A new set of nine lives
Study shows program can help save millions of cats and humanely reduce population
By Sarah Carey
There are millions of feral cats in the United States, according to the ASPCA. A new UF study of a feline trap-neuter-return program found that targeted efforts helped effectively manage the feral cat population and reduce shelter euthanasia rates in an area of Gainesville. If replicated, this approach has the potential to save the lives of some of the millions of animals euthanized each year in shelters across the country.
Results of the two-year study showed that sterilizing feral cats in a region of historically high animal-control impoundments led to a steep decline in the number of cats admitted to and euthanized at the local shelter.
During the study, 2,366 stray and feral community cats — approximately 54 percent of the estimated feral cat population in the targeted area — were trapped and neutered. Afterward, they were returned to their environment or adopted.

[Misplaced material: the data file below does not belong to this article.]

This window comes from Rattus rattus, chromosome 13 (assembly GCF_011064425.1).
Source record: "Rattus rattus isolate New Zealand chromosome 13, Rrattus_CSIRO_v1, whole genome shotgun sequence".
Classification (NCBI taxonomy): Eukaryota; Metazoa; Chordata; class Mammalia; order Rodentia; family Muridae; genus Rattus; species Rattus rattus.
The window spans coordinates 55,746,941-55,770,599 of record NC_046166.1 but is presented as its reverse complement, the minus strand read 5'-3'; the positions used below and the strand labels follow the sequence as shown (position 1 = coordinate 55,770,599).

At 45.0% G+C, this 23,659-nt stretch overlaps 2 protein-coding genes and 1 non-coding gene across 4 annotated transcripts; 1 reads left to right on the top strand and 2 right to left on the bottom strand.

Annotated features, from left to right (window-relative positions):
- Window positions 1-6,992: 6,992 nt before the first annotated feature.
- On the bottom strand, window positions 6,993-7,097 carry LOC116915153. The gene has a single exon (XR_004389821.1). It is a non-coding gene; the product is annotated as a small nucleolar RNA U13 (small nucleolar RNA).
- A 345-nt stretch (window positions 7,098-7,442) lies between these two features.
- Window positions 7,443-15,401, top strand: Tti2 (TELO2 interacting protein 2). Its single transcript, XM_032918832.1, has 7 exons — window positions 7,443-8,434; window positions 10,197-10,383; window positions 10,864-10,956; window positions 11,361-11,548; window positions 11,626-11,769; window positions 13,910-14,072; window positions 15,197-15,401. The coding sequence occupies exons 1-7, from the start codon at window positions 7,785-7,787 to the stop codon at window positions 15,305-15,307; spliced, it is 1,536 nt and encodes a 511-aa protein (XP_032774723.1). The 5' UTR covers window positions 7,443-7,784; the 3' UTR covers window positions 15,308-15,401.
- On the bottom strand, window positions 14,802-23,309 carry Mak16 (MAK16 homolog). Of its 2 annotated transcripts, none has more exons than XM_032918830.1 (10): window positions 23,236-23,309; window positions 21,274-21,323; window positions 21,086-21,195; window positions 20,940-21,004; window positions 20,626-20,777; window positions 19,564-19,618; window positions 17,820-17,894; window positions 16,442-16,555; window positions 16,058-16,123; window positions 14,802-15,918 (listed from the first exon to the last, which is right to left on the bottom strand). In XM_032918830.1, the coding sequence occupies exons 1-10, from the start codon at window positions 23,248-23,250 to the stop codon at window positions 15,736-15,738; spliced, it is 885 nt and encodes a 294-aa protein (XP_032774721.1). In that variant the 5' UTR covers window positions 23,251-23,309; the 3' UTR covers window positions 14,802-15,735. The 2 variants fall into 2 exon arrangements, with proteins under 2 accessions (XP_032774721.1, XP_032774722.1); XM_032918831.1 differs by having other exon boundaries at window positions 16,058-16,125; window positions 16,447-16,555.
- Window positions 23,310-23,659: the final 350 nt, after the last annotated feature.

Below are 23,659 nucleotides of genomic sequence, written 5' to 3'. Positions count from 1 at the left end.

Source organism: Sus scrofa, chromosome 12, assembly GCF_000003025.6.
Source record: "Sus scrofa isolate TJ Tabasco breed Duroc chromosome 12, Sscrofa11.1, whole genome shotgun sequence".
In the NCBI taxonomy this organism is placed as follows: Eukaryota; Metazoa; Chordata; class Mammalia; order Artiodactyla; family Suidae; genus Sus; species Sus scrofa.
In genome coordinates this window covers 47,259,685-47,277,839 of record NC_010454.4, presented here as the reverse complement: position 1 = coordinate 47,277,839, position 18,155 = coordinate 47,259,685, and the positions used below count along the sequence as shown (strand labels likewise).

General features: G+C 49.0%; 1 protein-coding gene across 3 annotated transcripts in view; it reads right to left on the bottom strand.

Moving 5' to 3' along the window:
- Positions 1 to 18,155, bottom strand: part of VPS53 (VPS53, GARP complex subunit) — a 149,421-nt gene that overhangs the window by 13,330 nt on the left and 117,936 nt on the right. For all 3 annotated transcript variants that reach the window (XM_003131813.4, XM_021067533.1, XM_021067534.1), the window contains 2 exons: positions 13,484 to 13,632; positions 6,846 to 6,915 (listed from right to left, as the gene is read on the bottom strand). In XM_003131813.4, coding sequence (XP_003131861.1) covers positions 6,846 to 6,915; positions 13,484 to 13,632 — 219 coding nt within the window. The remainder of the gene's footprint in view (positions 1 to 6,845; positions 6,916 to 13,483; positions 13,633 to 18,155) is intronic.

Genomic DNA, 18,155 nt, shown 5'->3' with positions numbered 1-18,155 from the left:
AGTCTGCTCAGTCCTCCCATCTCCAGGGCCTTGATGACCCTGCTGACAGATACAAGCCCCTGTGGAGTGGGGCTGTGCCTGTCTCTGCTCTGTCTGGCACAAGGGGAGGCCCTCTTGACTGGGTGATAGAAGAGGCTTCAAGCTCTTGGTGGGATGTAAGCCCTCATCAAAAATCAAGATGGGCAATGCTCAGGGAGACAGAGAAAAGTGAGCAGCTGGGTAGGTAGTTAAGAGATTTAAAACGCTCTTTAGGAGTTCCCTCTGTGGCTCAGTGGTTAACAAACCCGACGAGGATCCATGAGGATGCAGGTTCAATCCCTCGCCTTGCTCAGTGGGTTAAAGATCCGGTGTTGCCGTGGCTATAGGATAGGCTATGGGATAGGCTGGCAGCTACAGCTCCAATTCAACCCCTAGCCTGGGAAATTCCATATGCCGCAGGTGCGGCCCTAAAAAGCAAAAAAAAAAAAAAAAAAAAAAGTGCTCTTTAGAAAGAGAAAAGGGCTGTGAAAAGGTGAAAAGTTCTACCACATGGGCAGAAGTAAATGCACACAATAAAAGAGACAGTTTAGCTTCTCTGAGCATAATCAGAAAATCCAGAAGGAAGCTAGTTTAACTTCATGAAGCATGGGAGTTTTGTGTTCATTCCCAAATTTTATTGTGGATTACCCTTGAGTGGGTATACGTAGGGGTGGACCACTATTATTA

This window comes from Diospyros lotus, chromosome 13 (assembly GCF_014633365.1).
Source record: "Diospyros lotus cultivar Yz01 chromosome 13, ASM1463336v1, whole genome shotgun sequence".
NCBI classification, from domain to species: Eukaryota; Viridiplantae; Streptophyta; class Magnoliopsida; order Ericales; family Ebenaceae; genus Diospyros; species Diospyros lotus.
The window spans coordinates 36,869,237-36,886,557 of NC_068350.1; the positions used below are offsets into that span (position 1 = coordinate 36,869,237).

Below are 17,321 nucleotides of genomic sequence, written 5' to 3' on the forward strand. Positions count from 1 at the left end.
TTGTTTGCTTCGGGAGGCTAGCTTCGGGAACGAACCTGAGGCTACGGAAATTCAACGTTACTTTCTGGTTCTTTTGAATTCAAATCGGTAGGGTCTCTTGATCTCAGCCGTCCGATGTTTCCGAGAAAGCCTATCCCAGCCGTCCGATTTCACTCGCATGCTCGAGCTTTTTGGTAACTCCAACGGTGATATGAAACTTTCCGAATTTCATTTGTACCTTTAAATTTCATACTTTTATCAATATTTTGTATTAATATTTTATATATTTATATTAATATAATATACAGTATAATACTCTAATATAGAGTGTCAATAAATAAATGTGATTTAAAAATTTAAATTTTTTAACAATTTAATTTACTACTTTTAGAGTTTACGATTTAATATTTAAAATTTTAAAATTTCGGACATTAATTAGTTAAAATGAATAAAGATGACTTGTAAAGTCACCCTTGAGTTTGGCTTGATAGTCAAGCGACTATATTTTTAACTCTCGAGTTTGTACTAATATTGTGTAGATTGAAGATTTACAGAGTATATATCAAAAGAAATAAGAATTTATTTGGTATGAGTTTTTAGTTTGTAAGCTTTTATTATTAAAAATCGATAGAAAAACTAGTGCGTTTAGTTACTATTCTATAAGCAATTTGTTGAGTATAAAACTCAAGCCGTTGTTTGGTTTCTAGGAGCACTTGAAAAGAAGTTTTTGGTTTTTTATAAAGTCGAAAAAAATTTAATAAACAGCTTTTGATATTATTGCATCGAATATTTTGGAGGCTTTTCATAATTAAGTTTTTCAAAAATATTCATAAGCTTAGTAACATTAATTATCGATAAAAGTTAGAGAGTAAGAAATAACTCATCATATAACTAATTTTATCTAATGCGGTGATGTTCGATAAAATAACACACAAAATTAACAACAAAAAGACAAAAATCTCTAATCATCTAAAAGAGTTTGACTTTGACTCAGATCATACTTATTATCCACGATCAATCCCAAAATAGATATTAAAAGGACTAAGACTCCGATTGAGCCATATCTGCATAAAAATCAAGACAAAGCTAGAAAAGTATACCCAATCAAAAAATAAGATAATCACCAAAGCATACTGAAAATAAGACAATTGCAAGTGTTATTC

In the target area, Animal Control cat intake declined 70 percent and euthanasia declined 95 percent. In the non-target area — the rest of the county — cat intake declined only 13 percent and euthanasia declined just 30 percent.
“The figures were incredible as were the adoptions,” said Julie Levy, D.V.M., Ph.D., the Maddie’s professor of shelter medicine at the College of Veterinary Medicine and principal investigator on the study, which was published recently in The Veterinary Journal. “Adoption wasn’t part of the original plan, but it happened organically as residents offered to take in kittens and the friendlier adults.”